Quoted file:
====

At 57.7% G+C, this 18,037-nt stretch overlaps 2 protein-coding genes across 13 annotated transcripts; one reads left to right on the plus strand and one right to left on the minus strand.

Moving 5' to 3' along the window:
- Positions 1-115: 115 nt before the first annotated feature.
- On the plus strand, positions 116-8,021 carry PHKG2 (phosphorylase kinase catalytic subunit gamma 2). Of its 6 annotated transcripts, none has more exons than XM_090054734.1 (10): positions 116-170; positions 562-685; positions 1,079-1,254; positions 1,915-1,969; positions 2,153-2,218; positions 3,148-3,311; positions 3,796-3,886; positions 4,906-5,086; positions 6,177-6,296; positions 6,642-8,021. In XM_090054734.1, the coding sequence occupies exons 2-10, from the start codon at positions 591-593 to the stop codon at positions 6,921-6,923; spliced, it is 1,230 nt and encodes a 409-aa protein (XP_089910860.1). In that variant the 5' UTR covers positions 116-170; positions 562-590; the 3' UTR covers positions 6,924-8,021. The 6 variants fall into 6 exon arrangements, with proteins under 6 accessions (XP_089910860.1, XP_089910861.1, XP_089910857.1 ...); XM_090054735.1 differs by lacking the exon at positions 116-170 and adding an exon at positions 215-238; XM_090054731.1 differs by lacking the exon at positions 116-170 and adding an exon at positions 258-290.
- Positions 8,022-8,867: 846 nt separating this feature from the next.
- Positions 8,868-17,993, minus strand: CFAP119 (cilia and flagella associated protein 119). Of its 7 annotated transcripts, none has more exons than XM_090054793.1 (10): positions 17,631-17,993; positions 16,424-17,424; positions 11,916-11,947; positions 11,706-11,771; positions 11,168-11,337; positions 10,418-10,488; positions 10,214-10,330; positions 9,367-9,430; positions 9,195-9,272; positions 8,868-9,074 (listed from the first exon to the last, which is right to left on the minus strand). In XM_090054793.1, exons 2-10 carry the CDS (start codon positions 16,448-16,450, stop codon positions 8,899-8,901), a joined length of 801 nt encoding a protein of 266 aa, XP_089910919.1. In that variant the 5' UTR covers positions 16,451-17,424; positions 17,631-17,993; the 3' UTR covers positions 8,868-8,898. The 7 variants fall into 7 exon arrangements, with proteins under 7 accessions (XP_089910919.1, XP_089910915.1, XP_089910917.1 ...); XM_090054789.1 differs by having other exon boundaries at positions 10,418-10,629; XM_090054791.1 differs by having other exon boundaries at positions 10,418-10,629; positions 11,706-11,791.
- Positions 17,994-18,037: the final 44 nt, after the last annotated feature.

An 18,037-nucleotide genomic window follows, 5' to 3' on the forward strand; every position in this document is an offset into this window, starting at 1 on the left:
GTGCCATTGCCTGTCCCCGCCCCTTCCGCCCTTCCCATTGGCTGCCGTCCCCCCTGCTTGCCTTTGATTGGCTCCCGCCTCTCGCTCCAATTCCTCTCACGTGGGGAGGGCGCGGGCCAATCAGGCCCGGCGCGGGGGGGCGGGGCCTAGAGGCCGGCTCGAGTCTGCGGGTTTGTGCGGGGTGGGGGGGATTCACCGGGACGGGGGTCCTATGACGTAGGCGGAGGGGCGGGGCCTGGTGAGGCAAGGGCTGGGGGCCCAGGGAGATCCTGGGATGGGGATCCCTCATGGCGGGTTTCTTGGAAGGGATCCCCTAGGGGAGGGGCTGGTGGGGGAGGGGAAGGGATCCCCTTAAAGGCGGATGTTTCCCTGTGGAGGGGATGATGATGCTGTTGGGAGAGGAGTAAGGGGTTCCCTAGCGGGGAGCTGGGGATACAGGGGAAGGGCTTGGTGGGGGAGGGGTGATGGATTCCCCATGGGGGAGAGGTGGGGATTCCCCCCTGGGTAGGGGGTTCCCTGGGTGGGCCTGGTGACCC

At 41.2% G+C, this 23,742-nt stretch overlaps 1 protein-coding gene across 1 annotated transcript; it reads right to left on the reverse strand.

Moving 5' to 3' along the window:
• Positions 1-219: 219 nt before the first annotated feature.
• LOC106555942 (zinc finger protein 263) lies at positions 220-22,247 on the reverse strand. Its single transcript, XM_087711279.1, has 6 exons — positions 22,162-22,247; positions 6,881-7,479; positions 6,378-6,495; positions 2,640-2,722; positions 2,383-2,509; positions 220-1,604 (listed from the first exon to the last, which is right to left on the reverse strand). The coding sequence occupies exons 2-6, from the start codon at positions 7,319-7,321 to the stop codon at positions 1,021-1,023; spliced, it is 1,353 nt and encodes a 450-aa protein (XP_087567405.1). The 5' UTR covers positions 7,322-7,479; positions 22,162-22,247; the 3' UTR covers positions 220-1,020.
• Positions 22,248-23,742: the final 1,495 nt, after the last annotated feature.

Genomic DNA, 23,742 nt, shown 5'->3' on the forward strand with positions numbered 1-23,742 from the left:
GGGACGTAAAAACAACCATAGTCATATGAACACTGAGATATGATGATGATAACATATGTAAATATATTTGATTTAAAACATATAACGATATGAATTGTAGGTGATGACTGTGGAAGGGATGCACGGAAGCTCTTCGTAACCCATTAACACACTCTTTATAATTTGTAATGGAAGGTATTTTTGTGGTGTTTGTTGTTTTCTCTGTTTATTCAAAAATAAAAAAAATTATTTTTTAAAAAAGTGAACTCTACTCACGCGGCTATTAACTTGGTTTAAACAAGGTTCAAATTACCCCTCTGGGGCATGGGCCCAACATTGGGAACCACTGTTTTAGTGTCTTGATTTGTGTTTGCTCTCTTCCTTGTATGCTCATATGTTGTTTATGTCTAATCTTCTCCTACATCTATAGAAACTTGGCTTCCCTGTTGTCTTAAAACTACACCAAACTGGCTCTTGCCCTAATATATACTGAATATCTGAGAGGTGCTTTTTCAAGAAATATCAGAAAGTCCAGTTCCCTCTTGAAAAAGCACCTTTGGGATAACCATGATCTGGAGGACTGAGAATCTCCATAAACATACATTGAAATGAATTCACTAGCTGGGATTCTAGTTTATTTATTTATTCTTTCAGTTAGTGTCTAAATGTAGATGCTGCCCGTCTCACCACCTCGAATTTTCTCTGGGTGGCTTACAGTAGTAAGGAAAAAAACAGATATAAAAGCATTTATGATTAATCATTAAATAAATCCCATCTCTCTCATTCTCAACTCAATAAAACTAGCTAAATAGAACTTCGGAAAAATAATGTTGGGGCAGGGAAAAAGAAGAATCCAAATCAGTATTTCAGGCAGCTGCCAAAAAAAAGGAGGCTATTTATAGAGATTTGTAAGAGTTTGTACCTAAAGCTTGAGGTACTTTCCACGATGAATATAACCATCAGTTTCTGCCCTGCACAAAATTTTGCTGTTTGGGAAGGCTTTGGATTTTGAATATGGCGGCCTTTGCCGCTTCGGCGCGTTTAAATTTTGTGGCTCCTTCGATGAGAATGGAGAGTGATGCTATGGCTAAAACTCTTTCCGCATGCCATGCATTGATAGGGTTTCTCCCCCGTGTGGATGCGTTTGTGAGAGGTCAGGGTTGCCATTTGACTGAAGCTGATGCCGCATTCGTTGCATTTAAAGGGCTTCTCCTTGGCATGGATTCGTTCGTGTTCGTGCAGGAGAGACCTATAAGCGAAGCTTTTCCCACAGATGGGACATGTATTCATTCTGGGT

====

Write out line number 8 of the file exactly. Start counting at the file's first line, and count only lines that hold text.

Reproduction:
An 18,037-nucleotide genomic window follows, 5' to 3' on the forward strand; every position in this document is an offset into this window, starting at 1 on the left: